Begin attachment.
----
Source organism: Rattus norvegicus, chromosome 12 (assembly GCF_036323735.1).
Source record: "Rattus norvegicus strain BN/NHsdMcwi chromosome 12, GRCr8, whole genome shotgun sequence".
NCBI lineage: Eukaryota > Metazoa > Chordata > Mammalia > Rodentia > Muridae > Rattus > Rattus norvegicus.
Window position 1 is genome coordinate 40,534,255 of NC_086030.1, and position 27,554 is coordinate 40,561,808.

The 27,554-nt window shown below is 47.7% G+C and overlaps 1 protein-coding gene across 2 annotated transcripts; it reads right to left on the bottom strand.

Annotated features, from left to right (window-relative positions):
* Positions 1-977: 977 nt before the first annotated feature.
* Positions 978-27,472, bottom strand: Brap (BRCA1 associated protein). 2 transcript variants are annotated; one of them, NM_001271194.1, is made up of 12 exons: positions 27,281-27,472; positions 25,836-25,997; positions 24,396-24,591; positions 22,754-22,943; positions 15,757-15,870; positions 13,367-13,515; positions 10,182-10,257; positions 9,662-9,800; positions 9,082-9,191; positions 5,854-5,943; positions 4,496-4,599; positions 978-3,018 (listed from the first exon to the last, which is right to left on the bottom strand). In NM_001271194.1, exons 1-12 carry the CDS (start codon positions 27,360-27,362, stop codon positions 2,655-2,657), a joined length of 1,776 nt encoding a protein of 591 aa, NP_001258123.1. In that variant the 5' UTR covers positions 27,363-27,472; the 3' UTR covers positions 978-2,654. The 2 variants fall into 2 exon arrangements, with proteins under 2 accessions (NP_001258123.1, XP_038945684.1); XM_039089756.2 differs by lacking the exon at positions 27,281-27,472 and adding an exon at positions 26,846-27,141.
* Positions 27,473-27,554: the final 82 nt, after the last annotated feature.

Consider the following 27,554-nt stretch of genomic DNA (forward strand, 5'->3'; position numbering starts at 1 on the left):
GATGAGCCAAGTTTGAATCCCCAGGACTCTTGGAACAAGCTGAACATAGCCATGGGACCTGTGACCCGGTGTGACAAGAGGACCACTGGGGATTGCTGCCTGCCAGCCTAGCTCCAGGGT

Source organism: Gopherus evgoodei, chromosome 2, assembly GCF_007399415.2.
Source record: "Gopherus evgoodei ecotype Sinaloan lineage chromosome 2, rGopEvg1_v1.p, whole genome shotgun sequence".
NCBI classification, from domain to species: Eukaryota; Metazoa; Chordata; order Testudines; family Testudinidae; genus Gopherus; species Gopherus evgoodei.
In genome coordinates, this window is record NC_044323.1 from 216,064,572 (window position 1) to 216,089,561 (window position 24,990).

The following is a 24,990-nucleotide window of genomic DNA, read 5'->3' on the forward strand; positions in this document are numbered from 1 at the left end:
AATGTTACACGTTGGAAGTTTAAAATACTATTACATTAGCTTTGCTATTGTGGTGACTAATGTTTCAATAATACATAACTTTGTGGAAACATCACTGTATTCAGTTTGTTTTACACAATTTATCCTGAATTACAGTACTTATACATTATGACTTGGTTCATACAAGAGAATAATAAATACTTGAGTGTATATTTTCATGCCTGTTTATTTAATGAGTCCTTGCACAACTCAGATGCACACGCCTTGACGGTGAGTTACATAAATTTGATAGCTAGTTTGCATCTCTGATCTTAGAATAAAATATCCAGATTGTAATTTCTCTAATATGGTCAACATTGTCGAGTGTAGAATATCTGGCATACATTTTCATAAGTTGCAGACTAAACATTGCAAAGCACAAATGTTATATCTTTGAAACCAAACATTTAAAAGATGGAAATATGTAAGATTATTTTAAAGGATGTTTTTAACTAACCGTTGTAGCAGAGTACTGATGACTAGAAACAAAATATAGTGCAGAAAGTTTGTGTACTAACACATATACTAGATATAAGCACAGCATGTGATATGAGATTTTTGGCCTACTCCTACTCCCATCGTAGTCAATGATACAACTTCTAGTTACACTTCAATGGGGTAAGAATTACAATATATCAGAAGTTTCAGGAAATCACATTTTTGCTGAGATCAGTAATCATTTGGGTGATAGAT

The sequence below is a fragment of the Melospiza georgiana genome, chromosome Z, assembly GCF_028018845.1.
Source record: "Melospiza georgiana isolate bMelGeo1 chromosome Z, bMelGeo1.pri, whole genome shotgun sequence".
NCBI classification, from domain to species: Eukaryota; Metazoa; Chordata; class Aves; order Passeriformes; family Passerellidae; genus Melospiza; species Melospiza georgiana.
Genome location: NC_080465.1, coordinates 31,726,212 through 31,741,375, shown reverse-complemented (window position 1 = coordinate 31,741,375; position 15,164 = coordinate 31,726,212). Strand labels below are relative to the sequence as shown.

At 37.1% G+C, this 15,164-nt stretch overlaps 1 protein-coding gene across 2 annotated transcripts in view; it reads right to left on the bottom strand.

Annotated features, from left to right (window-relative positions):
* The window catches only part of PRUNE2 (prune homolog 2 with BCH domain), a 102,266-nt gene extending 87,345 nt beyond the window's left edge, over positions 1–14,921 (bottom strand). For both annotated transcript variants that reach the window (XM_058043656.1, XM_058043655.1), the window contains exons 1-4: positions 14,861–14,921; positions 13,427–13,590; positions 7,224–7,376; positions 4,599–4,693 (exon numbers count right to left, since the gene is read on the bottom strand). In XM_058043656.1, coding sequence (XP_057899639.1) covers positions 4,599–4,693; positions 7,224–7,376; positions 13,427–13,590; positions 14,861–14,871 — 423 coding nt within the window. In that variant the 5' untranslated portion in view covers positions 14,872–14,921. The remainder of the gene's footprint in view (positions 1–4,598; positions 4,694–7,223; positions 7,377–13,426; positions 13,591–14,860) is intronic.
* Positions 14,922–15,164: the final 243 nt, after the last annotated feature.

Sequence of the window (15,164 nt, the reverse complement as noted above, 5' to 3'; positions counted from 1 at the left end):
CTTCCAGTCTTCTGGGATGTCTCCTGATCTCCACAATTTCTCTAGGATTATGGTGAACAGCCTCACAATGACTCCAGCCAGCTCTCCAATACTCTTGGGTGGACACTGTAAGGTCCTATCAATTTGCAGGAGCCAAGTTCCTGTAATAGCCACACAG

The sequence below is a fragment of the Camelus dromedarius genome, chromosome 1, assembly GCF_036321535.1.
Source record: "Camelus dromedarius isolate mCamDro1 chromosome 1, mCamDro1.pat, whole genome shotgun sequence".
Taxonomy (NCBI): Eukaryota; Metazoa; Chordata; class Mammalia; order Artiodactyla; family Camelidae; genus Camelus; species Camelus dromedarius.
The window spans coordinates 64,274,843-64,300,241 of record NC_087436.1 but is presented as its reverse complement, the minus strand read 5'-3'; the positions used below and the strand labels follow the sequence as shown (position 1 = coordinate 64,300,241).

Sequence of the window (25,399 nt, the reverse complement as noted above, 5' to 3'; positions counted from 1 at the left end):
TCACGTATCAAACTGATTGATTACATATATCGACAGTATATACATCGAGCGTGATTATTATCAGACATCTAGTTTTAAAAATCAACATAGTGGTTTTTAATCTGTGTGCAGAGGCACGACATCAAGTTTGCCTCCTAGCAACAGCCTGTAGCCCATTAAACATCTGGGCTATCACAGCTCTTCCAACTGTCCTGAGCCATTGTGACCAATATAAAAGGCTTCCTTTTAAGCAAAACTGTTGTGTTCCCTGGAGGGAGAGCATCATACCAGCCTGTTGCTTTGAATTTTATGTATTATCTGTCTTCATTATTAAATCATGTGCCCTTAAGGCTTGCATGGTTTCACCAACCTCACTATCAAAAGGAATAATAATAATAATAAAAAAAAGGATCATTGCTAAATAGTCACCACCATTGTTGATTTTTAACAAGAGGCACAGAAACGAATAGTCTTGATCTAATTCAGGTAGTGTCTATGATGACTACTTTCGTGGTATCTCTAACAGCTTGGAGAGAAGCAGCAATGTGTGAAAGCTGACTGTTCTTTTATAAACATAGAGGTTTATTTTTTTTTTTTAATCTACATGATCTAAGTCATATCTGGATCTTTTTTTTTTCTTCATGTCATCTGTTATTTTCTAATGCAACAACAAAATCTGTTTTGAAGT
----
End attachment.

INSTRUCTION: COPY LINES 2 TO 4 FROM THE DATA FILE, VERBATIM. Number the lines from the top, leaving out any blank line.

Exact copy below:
Source record: "Rattus norvegicus strain BN/NHsdMcwi chromosome 12, GRCr8, whole genome shotgun sequence".
NCBI lineage: Eukaryota > Metazoa > Chordata > Mammalia > Rodentia > Muridae > Rattus > Rattus norvegicus.
Window position 1 is genome coordinate 40,534,255 of NC_086030.1, and position 27,554 is coordinate 40,561,808.